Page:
Does Acupuncture Work? What I Learned (and Loved) About the Age-Old Technique

BY: Sarah Gorr |Nov 29, 2017

About five years ago, I got out of bed feeling pain across my neck, shoulders, and upper back. When I finally told my doctor about this pain, which had become a part of my daily existence, he first suggested physical therapy, which I tried for a couple of months, but with no measureable success. Then I tried daily morning stretching, neck exercises, yoga classes, and finally, chiropractic adjustments and massages. Nothing worked.

I was frustrated, to say the least. Then during a check-in, my chiropracter suggested acupuncture.

I was skeptical (I may have even rolled my eyes). "Does acupuncture work? How could it help me? This is ridiculous!" In fact, I was so certain it was a bad suggestion, I didn't come back to my chiropractor for a year. But by then I was desperate, and I tried it.

Now, I'm officially an acupuncture convert. My complete 180 surprised even me, but it's hard to argue with results. I go in with the stiffest, most immovable back, and a day later, the tension is released. If you're considering acupuncture, here's a few things you should know:

How does acupuncture work?

Acupuncture works as sterilized needles are inserted at specific points along the body, often referred to as "meridians." Traditional practitioners believe this will redirect the body's "qi", which will resolve any pain or other issues by balancing the body's energy. Alternately, Western practitioners believe that the needles can help stimulate nerves and blood flow, relaxing muscles and easing aches.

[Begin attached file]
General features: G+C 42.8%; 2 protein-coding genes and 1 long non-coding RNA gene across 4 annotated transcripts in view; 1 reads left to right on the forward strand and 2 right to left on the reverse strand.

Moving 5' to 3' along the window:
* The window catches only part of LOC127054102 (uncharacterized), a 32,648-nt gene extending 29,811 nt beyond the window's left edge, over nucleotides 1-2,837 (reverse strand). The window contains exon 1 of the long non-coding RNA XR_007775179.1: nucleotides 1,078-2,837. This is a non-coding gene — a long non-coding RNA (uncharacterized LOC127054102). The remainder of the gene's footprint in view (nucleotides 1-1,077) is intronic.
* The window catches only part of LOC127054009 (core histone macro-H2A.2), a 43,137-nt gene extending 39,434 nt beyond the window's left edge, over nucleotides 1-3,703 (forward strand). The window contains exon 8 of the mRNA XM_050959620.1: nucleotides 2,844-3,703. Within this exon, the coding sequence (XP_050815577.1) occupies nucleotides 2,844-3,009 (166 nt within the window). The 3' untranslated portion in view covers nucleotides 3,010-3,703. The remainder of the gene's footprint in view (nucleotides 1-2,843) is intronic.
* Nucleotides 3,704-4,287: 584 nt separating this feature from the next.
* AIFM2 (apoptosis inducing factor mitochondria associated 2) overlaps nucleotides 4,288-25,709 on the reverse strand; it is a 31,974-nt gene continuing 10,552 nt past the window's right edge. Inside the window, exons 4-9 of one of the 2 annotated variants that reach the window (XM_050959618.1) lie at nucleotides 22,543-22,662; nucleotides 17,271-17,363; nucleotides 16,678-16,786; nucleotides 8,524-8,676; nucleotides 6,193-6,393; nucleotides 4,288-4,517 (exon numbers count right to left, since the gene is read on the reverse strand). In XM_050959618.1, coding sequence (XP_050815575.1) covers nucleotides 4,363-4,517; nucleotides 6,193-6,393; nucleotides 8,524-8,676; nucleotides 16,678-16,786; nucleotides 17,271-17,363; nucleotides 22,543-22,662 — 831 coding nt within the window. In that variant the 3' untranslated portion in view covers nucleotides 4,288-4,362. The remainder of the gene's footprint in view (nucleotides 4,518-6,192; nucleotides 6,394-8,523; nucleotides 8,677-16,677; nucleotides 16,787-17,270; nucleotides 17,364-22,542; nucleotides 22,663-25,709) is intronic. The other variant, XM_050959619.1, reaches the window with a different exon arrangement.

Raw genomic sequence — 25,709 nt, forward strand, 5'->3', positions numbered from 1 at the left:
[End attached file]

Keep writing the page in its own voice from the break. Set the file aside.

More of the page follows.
Learn more about acupuncture including how much it costs here.

Does acupuncture work?

For me, yes: acupuncture seems to work. My muscles feel looser, and sessions can help me mitigate my daily pain. It's not a cure-all for everyone, though, and it's going to depend a lot on what you're going for. Acupuncture for back pain, headaches, and stress may be more successful than for other problems.

Some patients report that acupuncture provides relief from seasonal allergies and depression, but you'll want to consult with a doctor before turning to acupuncture.

Acupuncture doesn't hurt, but it does pinch.

Anyone insisting you won't feel the needles is lying. But as far as pain? There's truly none. You can feel a small pinch when they stick them in, but that's it. The pinch is also even less noticeable than that of a shot, so if you hate your annual flu shot, don't worry. It's not that bad!

You'll probably need to go more than once.

Expect to get a treatment plan from your acupuncturist. They'll lay out what they recommend, and as you feel better and better, you'll get treatment less often. I go on about a monthly basis currently, which works for me. Because appointments are short (usually less than 30 minutes), they're pretty easy to schedule on the fly, too, so if I feel especially uncomfortable, I can go in as needed.